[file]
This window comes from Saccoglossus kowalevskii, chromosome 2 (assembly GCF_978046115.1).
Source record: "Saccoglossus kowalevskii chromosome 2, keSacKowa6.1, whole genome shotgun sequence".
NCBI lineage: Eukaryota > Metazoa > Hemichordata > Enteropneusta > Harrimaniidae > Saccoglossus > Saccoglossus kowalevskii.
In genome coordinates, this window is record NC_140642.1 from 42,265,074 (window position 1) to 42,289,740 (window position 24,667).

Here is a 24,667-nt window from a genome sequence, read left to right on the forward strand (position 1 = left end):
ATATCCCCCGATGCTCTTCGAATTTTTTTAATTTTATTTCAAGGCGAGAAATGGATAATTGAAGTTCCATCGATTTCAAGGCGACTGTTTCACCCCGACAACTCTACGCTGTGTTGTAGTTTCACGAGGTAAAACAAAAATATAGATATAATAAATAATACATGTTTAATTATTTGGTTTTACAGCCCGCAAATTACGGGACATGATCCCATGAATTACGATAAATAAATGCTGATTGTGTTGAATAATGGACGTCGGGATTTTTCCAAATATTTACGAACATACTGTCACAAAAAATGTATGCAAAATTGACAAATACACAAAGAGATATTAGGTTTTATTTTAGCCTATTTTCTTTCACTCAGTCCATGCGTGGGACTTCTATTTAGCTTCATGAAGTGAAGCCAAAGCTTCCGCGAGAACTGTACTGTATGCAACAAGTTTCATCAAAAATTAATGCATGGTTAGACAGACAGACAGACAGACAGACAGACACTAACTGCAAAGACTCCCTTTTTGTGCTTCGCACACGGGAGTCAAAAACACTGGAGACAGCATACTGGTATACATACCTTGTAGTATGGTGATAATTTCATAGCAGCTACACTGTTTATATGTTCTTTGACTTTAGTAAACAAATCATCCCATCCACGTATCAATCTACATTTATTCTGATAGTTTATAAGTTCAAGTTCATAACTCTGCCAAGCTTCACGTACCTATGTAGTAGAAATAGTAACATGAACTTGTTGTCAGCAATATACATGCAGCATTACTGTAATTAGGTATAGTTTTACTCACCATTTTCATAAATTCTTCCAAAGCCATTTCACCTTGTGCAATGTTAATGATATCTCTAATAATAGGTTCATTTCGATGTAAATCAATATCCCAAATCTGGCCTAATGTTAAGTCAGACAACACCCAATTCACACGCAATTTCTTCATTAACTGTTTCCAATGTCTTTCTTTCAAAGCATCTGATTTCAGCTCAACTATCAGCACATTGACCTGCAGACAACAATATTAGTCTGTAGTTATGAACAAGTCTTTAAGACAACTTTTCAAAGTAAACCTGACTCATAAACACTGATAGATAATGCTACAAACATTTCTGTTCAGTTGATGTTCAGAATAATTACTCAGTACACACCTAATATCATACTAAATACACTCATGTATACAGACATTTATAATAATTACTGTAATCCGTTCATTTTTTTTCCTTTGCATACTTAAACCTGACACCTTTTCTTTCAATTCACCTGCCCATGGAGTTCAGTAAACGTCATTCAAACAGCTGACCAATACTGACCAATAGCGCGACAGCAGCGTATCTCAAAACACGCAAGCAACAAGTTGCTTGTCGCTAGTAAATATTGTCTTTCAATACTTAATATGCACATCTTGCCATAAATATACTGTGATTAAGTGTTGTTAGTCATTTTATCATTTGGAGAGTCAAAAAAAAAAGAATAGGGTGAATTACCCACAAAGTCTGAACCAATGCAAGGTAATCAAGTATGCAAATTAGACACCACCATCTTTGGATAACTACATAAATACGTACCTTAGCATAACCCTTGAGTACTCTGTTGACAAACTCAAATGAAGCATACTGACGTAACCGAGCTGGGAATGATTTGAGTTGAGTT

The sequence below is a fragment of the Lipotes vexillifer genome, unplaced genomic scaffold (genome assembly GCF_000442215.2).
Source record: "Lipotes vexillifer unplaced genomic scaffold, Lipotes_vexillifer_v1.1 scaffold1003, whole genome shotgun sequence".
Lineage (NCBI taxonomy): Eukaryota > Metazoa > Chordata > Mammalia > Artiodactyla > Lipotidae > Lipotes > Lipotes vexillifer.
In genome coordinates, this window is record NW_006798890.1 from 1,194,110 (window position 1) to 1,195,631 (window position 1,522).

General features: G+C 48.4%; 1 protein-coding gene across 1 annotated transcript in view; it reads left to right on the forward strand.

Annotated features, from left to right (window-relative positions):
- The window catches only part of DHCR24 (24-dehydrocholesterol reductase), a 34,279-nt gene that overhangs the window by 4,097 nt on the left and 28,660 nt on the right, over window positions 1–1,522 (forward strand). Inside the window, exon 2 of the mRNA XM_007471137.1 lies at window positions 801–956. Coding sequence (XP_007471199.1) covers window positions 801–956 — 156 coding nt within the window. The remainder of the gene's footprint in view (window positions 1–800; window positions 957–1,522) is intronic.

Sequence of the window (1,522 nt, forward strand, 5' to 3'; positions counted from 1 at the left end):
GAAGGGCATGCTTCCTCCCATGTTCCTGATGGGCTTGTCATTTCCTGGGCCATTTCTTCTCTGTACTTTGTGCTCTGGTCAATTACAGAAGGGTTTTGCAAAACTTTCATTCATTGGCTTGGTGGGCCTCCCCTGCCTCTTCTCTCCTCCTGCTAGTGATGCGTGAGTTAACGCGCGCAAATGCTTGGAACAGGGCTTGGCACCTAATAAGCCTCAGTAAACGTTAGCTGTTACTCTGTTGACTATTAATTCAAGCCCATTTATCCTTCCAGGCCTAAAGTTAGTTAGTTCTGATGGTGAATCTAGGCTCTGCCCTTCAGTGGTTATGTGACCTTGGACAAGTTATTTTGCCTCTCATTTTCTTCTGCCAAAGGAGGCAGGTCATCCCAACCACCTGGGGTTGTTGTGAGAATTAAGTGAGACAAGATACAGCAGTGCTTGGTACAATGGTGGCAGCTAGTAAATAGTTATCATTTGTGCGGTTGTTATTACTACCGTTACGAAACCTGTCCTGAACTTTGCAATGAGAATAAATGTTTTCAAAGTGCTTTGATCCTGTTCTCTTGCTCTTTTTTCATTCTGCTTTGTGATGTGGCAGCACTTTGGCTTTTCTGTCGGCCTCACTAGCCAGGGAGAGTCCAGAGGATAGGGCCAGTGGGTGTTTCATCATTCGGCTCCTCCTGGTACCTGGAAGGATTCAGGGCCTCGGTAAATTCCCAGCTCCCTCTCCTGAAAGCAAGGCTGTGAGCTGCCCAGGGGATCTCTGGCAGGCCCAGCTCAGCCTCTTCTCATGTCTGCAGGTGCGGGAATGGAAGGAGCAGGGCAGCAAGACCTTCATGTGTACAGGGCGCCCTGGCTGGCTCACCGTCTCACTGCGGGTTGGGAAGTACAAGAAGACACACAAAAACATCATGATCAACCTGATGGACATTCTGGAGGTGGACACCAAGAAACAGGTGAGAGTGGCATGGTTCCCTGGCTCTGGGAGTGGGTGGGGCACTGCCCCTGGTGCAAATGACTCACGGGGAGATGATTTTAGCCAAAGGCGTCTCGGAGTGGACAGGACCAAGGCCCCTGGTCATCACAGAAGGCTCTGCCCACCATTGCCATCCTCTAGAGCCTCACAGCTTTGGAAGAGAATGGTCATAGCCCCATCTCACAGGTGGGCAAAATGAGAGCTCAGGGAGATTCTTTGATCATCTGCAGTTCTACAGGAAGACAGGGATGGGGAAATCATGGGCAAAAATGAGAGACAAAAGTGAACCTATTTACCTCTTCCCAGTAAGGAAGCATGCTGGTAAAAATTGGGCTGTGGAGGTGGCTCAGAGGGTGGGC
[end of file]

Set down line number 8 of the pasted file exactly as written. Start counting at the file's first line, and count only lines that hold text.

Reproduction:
Source record: "Lipotes vexillifer unplaced genomic scaffold, Lipotes_vexillifer_v1.1 scaffold1003, whole genome shotgun sequence".